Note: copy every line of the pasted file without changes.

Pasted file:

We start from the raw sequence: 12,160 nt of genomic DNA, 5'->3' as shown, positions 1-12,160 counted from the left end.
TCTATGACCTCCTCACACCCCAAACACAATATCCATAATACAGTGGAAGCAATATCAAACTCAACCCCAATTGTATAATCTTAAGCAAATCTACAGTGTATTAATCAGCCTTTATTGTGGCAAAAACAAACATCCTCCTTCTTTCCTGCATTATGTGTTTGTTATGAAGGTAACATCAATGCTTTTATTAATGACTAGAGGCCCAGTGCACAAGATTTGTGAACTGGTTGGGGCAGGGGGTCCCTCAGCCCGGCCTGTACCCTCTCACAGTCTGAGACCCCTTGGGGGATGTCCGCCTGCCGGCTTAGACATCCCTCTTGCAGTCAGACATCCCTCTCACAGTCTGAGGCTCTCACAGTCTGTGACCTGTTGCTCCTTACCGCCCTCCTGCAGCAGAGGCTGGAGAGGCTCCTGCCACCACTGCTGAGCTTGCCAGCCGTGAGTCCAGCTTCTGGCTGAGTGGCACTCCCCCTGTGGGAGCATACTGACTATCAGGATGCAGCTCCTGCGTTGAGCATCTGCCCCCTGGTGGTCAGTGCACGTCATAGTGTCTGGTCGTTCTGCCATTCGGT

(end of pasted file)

We start from the raw sequence: 12,160 nt of genomic DNA, 5'->3' as shown, positions 1-12,160 counted from the left end.
TCTATGACCTCCTCACACCCCAAACACAATATCCATAATACAGTGGAAGCAATATCAAACTCAACCCCAATTGTATAATCTTAAGCAAATCTACAGTGTATTAATCAGCCTTTATTGTGGCAAAAACAAACATCCTCCTTCTTTCCTGCATTATGTGTTTGTTATGAAGGTAACATCAATGCTTTTATTAATGACTAGAGGCCCAGTGCACAAGATTTGTGAACTGGTTGGGGCAGGGGGTCCCTCAGCCCGGCCTGTACCCTCTCACAGTCTGAGACCCCTTGGGGGATGTCCGCCTGCCGGCTTAGACATCCCTCTTGCAGTCAGACATCCCTCTCACAGTCTGAGGCTCTCACAGTCTGTGACCTGTTGCTCCTTACCGCCCTCCTGCAGCAGAGGCTGGAGAGGCTCCTGCCACCACTGCTGAGCTTGCCAGCCGTGAGTCCAGCTTCTGGCTGAGTGGCACTCCCCCTGTGGGAGCATACTGACTATCAGGATGCAGCTCCTGCGTTGAGCATCTGCCCCCTGGTGGTCAGTGCACGTCATAGTGTCTGGTCGTTCTGCCATTCGGT